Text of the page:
# 12: Group Theory - Exploiting Symmetry

- Page ID
- 204003

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- 12.2: The Symmetry of Molecules
- A symmetry operation is an action that leaves an object looking the same after it has been carried out. For example, if we take a molecule of water and rotate it by 180° about an axis passing through the central O atom (between the two H atoms) it will look the same as before. Each symmetry operation has a corresponding symmetry element, which is the axis, plane, line or point with respect to which the symmetry operation is carried out.

- 12.3: Symmetry Operations Define Groups
- Now that we have explored some of the properties of symmetry operations and elements and their behavior within point groups, we are ready to introduce the formal mathematical definition of a group.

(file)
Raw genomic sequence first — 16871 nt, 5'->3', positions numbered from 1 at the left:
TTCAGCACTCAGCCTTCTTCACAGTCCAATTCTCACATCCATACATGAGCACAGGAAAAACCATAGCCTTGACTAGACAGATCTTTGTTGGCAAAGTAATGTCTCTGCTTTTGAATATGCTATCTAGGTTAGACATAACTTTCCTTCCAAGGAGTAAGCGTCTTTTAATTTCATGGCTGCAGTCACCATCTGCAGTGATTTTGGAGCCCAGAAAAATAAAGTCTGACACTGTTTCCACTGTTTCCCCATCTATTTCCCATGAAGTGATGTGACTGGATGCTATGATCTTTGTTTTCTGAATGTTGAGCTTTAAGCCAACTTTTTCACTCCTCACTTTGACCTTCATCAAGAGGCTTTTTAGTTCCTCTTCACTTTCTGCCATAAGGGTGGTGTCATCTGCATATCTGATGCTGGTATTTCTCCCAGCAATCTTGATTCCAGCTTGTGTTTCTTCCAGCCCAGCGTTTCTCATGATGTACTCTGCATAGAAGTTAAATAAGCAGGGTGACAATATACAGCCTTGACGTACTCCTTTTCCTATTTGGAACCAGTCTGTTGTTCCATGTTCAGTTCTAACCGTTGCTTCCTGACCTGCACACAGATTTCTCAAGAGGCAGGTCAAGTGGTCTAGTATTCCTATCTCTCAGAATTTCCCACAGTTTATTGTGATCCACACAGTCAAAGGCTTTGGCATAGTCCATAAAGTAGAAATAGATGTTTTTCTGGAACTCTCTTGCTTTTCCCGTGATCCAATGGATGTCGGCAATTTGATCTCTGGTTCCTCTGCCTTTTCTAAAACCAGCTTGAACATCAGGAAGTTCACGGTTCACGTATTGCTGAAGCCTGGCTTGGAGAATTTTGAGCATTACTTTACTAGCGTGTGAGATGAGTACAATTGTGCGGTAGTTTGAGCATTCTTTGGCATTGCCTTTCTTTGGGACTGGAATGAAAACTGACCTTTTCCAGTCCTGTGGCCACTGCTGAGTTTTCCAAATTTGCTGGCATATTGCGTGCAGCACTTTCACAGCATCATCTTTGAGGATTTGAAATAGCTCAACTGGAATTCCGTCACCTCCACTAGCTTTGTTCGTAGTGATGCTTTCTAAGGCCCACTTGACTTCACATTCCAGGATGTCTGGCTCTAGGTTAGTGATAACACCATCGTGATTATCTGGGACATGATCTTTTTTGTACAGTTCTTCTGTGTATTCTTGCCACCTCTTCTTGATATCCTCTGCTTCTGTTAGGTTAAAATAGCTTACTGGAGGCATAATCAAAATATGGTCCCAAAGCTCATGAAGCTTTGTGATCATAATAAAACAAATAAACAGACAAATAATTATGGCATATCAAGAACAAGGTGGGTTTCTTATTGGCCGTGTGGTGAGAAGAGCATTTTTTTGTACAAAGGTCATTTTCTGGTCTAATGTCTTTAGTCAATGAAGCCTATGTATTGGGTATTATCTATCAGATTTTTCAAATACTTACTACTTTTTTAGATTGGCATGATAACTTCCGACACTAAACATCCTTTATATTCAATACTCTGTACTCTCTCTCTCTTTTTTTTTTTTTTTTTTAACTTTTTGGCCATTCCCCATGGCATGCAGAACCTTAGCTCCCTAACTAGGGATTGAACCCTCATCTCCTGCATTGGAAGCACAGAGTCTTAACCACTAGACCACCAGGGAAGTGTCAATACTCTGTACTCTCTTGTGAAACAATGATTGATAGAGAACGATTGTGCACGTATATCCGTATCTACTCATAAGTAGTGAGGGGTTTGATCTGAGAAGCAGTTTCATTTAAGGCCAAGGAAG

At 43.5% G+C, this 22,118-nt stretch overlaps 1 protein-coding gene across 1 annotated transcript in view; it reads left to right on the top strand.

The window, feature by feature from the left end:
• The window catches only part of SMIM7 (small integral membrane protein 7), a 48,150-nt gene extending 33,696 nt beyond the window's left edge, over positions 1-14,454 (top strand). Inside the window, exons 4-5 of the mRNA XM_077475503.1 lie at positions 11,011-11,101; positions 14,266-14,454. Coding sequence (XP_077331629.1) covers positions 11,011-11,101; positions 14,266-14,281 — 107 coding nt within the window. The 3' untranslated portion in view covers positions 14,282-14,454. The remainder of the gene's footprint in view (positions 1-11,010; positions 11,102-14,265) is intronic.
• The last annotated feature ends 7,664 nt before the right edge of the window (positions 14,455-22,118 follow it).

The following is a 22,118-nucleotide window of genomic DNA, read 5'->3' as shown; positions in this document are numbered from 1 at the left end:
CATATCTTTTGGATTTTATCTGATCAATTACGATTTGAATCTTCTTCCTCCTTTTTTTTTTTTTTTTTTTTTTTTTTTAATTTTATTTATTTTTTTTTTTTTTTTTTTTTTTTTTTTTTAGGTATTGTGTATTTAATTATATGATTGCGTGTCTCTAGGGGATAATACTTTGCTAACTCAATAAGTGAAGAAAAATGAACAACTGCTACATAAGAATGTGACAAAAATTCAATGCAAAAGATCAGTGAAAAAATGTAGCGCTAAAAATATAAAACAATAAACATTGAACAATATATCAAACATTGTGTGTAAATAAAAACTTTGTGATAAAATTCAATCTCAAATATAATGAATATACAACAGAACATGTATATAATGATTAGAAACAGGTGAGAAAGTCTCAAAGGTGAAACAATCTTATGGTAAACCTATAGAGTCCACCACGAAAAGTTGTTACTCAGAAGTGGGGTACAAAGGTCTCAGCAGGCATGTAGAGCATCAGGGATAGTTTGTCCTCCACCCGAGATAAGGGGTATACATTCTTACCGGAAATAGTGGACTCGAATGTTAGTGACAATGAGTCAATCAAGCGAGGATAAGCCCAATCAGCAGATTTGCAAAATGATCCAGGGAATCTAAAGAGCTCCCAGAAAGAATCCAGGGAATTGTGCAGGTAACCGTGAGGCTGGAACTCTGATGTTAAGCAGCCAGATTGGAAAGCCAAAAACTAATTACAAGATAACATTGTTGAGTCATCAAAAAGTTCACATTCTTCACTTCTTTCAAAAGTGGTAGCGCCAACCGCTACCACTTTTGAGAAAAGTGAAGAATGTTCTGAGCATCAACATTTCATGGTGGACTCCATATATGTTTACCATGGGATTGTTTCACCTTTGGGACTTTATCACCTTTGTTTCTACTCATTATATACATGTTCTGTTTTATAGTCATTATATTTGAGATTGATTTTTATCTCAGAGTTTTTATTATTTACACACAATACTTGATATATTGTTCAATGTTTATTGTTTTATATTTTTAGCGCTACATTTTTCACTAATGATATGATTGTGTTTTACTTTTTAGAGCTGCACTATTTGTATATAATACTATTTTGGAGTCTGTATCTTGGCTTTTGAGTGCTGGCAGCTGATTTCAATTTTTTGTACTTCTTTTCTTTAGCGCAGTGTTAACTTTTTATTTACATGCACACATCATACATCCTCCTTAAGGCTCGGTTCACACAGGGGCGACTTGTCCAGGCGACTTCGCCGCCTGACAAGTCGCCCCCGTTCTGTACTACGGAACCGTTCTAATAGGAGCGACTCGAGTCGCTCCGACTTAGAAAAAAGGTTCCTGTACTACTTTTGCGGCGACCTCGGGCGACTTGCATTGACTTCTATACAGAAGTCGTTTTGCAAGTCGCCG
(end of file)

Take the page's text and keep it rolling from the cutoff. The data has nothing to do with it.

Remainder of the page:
- 12.4: Symmetry Operations can be Represented by Matrices
- Matrices can be used to map one set of coordinates or functions onto another set. Matrices used for this purpose are called transformation matrices. In group theory, we can use transformation matrices to carry out the various symmetry operations discussed previously. As a simple example, we will investigate the matrices we would use to carry out some of these symmetry operations on a vector in 2D space (x,y).

- 12.6: Character Tables
- The trace of a matrix representative Γ(g) is usually referred to as the character of the representation under the symmetry operation g . The characters of a matrix representation are often more useful than the matrix representatives themselves. Characters have several important properties. The character of a symmetry operation is invariant under a similarity transform Symmetry operations belonging to the same class have the same character in a given representation.